What’s happening with currencies this week? Neil Parker, Market Strategist shares his views.
Last week’s bank holiday shortened trading was interspersed with some interesting data releases. May Nationwide house price data recorded a much sharper than expected rise, with prices rising by 1.8% month on month, after a 2.3% rise in April. On a year on year basis, house prices were up 10.9%, the highest level of annual house price inflation in the reading since August 2014. The final May manufacturing PMI index fell back slightly from its initial reading above 66, and meanwhile lending secured on dwellings dropped back sharply in April, to just $3.3bn, after a glut of lending in March. The other PMIs were more upbeat. On Thursday the services PMI rose to a fresh 24-year high in the final May reading, whilst on Friday the May construction PMI rose to 64.2, from 61.6 in April. Within the construction PMI index there was an additional titbit of information, in that the housing activity index rose to 66.3 in May from 61.2, making it the highest reading since August 2014, which coincided with the Nationwide figures.
The news on COVID however has been less positive. Firstly, the case numbers rose throughout last week, prompted by the spread of the variant first discovered in India, which appears to be more transmissible than previous variants. The second piece of news was a hammer blow to the travel industry, with the government removing Portugal from the Green list of countries, and adding no new destinations onto that list, despite sharp declines in case numbers in a number of popular European destinations.
It was perhaps no surprise that the pound struggled to hold onto its gains against the EUR or USD, given that the political/medical news acted as a counterbalance to generally more positive UK data and survey releases.
This week the data releases are heavily weighted towards the end, with April monthly GDP, index of services, industrial production, construction output and trade balance figures. The monthly GDP data is expected to be of greatest interest, and should record another sharp upturn in activity, after the bounce in March. Could the rebound be even sharper? Given that retail sales jumped by more than double consensus forecasts, the risks on services growth and overall GDP are likely to be to the upside.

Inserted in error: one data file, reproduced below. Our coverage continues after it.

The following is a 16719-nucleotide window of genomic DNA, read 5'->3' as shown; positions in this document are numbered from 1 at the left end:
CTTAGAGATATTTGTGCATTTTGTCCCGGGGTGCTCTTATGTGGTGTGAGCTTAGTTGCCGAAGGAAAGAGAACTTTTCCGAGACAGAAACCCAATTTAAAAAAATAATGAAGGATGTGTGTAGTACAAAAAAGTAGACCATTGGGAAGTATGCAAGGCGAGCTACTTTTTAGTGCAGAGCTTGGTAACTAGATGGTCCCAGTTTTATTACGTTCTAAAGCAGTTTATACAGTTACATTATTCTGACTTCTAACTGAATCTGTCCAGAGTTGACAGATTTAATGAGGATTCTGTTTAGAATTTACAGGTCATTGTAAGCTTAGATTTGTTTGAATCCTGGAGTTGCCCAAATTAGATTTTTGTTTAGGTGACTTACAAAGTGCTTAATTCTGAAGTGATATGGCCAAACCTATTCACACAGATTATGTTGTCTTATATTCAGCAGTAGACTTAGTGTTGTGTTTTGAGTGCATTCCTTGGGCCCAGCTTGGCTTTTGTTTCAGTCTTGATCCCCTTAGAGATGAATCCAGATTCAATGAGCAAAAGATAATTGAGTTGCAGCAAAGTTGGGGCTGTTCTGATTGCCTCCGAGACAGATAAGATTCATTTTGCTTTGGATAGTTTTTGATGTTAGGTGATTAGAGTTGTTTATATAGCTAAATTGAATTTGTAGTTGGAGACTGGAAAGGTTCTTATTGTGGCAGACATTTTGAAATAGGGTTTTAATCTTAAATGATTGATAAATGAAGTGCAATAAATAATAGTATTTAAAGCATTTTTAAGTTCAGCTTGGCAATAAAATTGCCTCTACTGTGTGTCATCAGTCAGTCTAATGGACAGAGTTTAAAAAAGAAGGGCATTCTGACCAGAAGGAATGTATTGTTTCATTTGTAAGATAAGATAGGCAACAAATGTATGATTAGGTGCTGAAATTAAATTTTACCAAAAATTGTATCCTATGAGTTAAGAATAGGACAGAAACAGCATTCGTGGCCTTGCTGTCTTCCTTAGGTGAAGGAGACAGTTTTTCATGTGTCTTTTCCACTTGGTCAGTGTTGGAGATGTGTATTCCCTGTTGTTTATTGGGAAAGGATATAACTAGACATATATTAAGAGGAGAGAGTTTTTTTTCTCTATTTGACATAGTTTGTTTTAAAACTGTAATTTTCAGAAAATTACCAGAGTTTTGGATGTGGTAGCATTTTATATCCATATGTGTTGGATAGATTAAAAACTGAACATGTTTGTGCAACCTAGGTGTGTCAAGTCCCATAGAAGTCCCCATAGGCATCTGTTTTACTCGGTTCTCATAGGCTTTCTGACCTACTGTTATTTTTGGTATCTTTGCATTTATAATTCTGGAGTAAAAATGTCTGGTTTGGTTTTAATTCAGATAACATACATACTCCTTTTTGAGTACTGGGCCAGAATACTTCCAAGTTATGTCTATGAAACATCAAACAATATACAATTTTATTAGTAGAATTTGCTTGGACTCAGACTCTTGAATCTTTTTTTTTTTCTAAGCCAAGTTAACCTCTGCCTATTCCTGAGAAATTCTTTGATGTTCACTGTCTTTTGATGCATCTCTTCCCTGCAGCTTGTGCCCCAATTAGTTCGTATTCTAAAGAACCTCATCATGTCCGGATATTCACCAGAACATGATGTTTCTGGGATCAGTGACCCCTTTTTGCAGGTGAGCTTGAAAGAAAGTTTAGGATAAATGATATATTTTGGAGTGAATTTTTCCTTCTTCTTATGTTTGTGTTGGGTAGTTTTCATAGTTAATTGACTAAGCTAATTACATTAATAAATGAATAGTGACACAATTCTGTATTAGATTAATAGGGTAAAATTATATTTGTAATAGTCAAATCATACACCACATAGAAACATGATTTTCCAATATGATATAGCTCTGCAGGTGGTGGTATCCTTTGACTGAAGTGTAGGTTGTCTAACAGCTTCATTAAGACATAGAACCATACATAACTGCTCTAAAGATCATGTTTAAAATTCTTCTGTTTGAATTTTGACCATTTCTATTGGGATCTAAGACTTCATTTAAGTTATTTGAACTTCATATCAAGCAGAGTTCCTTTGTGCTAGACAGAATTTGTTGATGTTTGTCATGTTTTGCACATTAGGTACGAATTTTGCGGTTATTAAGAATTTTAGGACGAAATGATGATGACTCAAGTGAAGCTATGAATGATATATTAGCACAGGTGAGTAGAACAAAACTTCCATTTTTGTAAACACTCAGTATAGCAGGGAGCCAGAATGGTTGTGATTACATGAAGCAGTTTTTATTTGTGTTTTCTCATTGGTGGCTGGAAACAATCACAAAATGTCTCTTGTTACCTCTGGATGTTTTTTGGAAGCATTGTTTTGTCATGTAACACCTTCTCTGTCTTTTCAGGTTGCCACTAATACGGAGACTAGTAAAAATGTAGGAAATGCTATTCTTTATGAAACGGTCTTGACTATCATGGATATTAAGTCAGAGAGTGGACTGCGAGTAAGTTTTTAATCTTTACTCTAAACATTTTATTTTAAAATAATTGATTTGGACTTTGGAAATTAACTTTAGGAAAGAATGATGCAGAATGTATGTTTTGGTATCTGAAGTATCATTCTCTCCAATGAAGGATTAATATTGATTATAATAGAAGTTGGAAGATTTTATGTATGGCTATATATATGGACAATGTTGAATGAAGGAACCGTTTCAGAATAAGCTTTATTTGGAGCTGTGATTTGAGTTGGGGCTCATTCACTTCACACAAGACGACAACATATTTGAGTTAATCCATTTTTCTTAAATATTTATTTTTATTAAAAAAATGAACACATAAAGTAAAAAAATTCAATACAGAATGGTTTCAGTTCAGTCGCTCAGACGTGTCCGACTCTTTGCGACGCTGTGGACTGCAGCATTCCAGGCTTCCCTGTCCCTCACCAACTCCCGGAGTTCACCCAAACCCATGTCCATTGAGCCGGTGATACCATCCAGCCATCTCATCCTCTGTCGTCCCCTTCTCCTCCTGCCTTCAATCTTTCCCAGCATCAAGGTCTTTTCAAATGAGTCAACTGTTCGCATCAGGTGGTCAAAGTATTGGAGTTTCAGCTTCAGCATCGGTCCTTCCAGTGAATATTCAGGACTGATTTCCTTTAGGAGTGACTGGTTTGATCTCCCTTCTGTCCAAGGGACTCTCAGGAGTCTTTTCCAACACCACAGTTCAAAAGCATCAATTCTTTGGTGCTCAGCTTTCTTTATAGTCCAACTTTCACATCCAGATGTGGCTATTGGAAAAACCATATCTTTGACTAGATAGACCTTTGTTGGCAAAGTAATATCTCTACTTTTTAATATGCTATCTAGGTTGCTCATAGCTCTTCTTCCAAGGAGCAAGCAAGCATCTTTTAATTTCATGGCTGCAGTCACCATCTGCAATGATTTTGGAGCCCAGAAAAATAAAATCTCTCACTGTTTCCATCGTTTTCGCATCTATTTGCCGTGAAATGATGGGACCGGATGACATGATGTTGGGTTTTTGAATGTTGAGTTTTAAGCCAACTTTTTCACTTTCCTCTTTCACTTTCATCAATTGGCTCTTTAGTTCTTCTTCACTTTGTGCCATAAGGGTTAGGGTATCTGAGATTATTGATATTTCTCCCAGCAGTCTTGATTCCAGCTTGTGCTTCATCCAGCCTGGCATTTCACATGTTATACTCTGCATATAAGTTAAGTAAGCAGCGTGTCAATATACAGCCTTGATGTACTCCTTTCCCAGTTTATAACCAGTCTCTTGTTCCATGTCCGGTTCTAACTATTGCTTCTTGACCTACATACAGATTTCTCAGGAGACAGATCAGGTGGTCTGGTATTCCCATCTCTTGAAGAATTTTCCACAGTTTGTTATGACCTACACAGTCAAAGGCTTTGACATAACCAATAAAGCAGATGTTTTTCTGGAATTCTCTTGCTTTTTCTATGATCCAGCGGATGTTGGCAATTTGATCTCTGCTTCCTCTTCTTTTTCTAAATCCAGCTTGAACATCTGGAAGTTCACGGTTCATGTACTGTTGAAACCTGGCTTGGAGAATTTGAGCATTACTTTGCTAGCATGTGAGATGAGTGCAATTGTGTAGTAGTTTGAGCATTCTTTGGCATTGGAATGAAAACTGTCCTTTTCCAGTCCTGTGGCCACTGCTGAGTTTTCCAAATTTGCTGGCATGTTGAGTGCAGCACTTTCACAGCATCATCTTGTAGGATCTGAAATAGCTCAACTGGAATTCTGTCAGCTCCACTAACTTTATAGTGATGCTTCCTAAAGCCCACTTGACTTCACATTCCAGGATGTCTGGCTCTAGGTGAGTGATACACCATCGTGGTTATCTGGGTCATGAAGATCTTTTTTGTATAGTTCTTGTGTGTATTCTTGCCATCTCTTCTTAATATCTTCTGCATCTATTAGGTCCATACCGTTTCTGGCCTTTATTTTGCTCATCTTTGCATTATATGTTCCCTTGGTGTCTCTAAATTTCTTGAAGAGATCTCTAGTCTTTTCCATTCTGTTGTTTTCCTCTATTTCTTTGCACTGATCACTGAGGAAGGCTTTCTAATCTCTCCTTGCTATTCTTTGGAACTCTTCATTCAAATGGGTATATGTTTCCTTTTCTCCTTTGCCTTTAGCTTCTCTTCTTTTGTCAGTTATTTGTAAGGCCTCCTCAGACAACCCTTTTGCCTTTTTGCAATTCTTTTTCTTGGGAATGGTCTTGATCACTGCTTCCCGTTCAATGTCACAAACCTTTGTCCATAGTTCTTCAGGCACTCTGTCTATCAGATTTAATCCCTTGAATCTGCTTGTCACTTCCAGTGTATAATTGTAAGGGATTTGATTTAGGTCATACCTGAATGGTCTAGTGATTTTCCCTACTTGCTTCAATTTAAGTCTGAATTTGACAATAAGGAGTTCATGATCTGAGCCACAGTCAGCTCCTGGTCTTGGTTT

The GBP will likely test higher against the US dollar this week again. However, it needs to make sustained progress through the $1.42 region, something it has failed to do repeatedly. Additional failures could spell the end of the latest vein of GBP strength, with market attention turning towards the lower end of recent ranges if GBP fails again. If it does sustain a push through $1.42, then moves up towards the high $1.43s and low $1.44s will be the next target for GBP/USD.
United States: US payrolls disappoint; consumer prices to spike further?
Last week’s big release was the May non-farm payrolls data. The consensus for the release was a net gain of 675,000 on April, but the reading came in at 559,000. The unemployment rate dropped back to 5.8%, but so did the labour force participation rate, to 61.6% from 61.7%. Average earnings growth was marginally stronger than expectations, at 2% year on year, but that is a pace unfavourable with prevailing consumer price inflation rates.
There are not many who expect a short term change of mind from the Federal Reserve, at least in terms of the current monetary stance, but US Treasury Secretary, Janet Yellen, spoke of the possibility that higher interest rates would be necessary. In an interview with Bloomberg News the former central bank Chair suggested that higher interest rates might even be optimal for the US economy and households. I’m not so sure businesses or the 7.5m still out of work would view it with the same enthusiasm!
Last week’s Fed Beige Book suggested that the growth pick up continued, but that supply shortages were at least in part responsible for some of the hikes in prices observed recently. As such that is one ‘flashing amber’ warning light for the Fed, with the next meeting due on 16th June.
This week sees the May consumer price inflation figures released on Thursday. These are expected to record headline inflation at its highest level since 2008, and core inflation at its highest level since 1993. The Federal Reserve, much like the European Central Bank, view inflation as predominantly transitory, and as such will not be that alarmed by the rise in prices that has been seen. However, if growth persists, there may be a more difficult conversation to be had as 2021 comes towards a close.